What has changed in Australia with the COVID-19 crisis

woman wearing mask
Updated 2023-05-13 19:19

During the Covid-19 pandemic, Australia enforced strict lockdowns as well as closing its borders to most overseas visitors. These restrictions gradually lifted as vaccination roll-outs occurred and Covid-19 response measures were refined. Until recently, travel to Australia also required passengers to wear a mask, show proof of negative Covid-19 tests and provide vaccination certificates, however, as of March 2023, these measures have now been lifted, and entry and exit from Australia has relaxed to pre-pandemic levels.

What are the current border regulations for entering Australia?

As of March 2023, Australia no longer requires any passenger to provide evidence of vaccination or a negative test result. The usual visa and traveler requirements remain in place, but there are no longer any Covid-19 restrictions in place for those arriving in Australia.

The post-pandemic labor market in Australia

The COVID-19 crisis had a significant impact on the Australian labor market. In June 2020, the unemployment rate reached a peak of 7.4% amid the second wave of Coronavirus infections. However, as of 2022, joblessness fell to near 50-year lows, triggered by the rebounding economy after Covid restrictions were eased, combined with fewer overseas students (and other short-term visa holders). This means Australia is currently on the lookout for workers and there is a push to allow more overseas workers into the country to deal with labor shortages. However, be aware that visa backlogs that accrued during the pandemic are impacting visa processing times.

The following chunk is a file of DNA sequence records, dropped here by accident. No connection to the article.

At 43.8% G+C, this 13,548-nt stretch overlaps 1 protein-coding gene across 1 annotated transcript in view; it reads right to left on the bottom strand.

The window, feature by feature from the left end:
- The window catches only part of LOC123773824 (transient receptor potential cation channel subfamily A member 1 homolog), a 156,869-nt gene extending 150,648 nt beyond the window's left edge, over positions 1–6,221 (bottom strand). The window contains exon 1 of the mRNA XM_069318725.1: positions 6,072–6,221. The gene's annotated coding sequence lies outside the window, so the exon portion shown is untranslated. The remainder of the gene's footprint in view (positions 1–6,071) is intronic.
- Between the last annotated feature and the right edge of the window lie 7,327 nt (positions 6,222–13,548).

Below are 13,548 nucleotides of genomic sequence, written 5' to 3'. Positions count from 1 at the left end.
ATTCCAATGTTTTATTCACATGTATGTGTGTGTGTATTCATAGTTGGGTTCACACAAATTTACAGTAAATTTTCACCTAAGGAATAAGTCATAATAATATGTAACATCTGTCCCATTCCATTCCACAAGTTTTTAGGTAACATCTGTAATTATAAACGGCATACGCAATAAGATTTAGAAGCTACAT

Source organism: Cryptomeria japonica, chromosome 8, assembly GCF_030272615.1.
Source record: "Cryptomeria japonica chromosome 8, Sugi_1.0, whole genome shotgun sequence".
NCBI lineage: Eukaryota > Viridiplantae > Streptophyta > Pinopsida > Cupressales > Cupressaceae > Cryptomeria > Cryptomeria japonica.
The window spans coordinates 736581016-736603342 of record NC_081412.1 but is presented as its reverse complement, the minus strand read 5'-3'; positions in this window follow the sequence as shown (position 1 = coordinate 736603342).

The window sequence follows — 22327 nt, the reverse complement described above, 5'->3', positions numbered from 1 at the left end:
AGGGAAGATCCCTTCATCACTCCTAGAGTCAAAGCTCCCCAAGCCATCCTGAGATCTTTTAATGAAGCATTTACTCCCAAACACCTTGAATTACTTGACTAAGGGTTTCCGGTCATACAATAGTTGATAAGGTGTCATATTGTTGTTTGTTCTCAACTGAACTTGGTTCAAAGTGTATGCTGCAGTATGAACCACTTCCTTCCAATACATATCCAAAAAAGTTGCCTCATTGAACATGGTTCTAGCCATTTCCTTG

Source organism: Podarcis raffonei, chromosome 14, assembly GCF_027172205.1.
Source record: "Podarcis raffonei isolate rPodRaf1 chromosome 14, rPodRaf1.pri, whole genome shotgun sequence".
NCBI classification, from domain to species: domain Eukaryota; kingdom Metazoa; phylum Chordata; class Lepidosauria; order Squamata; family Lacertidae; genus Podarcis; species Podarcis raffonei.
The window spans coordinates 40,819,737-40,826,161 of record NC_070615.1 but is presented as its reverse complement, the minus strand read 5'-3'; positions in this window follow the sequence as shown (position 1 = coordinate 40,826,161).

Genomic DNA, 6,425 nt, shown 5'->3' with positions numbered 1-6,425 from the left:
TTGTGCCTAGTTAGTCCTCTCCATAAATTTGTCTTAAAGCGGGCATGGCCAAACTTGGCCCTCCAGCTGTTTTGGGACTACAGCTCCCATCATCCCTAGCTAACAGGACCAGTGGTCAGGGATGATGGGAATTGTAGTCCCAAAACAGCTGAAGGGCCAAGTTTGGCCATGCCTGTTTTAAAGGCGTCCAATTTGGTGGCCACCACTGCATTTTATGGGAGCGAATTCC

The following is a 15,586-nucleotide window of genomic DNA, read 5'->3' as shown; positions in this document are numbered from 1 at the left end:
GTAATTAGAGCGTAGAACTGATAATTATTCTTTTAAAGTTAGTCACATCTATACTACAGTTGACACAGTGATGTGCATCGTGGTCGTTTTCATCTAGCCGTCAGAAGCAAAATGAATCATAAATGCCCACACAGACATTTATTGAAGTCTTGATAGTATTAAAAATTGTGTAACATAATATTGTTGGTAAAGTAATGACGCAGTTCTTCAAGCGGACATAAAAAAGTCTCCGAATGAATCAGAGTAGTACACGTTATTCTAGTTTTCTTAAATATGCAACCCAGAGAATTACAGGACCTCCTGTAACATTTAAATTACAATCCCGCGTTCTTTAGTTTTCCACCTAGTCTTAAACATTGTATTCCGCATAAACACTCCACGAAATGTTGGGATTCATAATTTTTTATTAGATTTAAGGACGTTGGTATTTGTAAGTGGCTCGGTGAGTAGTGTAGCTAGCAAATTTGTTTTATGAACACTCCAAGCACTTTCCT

The response of the healthcare system in Australia

The Australian healthcare system functioned reasonably well during the pandemic, with a coordinated response from federal, state, and territory governments to control the spread of COVID-19.

As the pandemic progressed, the Australian government used a range of measures to protect the health of its citizens, including the expansion of telehealth services, providing free COVID-19 testing and vaccines, and enforcing mandatory quarantine for international arrivals. Telehealth services were expanded, allowing patients to consult with doctors and other healthcare professionals via phone or video conferencing to reduce the risk of infection. The use of masks became widespread in some areas during outbreaks, and in some states, they were made mandatory.

Ongoing changes to be aware of in the Australian healthcare system include continued efforts to increase vaccination rates, more widespread use of masks, the use of digital and telehealth tools to improve healthcare access, and the prevalence of RAT tests, masks, and distancing measures when experiencing cold and flu symptoms.

Post-pandemic changes at universities and schools in Australia

Some educational changes triggered by the Covid-19 pandemic are likely to persist in the post-pandemic world. These include “hybrid learning”, which is the combination of online and in-person teaching. During the pandemic, most universities and schools invested in online learning platforms, which were critical during periods of lockdown. Now, as students and staff adapt to the benefits of hybrid learning, it's likely to remain embedded in the Australian educational system.